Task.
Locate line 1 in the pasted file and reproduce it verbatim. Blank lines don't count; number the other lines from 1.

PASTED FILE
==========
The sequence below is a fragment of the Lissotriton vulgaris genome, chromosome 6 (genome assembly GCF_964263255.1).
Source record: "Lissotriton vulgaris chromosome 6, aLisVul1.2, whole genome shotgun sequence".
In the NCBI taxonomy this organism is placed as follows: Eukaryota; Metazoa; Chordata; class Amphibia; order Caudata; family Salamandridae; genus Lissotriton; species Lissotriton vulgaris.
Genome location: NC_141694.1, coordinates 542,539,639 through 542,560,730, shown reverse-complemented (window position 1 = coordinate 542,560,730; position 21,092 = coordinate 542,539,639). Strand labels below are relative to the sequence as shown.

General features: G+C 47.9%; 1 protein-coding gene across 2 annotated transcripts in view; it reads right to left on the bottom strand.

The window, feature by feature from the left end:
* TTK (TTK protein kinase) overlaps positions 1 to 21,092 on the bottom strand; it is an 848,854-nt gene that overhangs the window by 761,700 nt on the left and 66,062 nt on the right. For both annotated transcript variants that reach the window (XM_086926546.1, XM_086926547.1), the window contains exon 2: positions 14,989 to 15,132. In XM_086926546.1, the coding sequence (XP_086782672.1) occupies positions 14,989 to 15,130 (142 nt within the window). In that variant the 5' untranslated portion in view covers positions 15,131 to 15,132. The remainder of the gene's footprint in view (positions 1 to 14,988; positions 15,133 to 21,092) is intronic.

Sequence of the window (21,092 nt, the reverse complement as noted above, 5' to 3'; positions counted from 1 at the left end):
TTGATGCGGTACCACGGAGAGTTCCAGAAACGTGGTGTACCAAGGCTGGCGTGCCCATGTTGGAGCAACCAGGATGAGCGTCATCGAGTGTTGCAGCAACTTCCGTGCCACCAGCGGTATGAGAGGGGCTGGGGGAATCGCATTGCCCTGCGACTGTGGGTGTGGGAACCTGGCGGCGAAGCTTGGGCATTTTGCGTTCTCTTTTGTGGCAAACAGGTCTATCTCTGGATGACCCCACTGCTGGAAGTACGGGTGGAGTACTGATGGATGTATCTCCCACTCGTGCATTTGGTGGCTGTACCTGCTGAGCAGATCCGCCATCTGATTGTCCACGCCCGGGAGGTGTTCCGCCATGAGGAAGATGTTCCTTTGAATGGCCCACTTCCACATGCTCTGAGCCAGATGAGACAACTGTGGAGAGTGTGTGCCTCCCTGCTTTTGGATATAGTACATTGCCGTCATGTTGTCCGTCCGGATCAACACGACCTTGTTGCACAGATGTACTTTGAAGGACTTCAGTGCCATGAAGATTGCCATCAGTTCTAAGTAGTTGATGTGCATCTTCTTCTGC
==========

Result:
The sequence below is a fragment of the Lissotriton vulgaris genome, chromosome 6 (genome assembly GCF_964263255.1).